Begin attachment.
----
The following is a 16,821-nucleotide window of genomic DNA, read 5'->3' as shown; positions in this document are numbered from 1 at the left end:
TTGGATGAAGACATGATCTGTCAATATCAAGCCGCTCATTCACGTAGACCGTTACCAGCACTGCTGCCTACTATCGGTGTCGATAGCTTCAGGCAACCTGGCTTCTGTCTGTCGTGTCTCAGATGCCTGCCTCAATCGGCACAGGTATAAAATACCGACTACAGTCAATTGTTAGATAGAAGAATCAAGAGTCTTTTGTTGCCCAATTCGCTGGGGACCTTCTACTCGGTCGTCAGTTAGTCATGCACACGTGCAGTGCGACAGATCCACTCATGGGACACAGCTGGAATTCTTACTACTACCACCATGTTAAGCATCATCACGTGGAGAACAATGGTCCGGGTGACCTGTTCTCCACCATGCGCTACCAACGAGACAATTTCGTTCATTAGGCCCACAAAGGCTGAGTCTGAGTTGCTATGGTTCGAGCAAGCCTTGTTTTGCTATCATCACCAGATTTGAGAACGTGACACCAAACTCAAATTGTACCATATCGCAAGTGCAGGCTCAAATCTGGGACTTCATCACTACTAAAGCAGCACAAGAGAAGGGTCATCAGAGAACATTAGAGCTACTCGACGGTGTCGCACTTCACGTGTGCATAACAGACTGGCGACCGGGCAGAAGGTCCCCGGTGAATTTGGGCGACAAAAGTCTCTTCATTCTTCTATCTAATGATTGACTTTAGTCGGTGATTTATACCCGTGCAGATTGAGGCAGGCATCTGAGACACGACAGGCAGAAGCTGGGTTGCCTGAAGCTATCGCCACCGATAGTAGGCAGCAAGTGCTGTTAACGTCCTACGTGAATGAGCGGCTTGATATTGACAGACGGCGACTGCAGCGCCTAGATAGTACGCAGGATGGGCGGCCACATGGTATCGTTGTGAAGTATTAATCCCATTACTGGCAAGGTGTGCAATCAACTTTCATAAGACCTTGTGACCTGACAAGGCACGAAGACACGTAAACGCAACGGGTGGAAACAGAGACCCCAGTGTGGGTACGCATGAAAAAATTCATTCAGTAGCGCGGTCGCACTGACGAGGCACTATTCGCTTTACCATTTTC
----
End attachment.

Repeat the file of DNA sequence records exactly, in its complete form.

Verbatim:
The following is a 16,821-nucleotide window of genomic DNA, read 5'->3' as shown; positions in this document are numbered from 1 at the left end:
TTGGATGAAGACATGATCTGTCAATATCAAGCCGCTCATTCACGTAGACCGTTACCAGCACTGCTGCCTACTATCGGTGTCGATAGCTTCAGGCAACCTGGCTTCTGTCTGTCGTGTCTCAGATGCCTGCCTCAATCGGCACAGGTATAAAATACCGACTACAGTCAATTGTTAGATAGAAGAATCAAGAGTCTTTTGTTGCCCAATTCGCTGGGGACCTTCTACTCGGTCGTCAGTTAGTCATGCACACGTGCAGTGCGACAGATCCACTCATGGGACACAGCTGGAATTCTTACTACTACCACCATGTTAAGCATCATCACGTGGAGAACAATGGTCCGGGTGACCTGTTCTCCACCATGCGCTACCAACGAGACAATTTCGTTCATTAGGCCCACAAAGGCTGAGTCTGAGTTGCTATGGTTCGAGCAAGCCTTGTTTTGCTATCATCACCAGATTTGAGAACGTGACACCAAACTCAAATTGTACCATATCGCAAGTGCAGGCTCAAATCTGGGACTTCATCACTACTAAAGCAGCACAAGAGAAGGGTCATCAGAGAACATTAGAGCTACTCGACGGTGTCGCACTTCACGTGTGCATAACAGACTGGCGACCGGGCAGAAGGTCCCCGGTGAATTTGGGCGACAAAAGTCTCTTCATTCTTCTATCTAATGATTGACTTTAGTCGGTGATTTATACCCGTGCAGATTGAGGCAGGCATCTGAGACACGACAGGCAGAAGCTGGGTTGCCTGAAGCTATCGCCACCGATAGTAGGCAGCAAGTGCTGTTAACGTCCTACGTGAATGAGCGGCTTGATATTGACAGACGGCGACTGCAGCGCCTAGATAGTACGCAGGATGGGCGGCCACATGGTATCGTTGTGAAGTATTAATCCCATTACTGGCAAGGTGTGCAATCAACTTTCATAAGACCTTGTGACCTGACAAGGCACGAAGACACGTAAACGCAACGGGTGGAAACAGAGACCCCAGTGTGGGTACGCATGAAAAAATTCATTCAGTAGCGCGGTCGCACTGACGAGGCACTATTCGCTTTACCATTTTC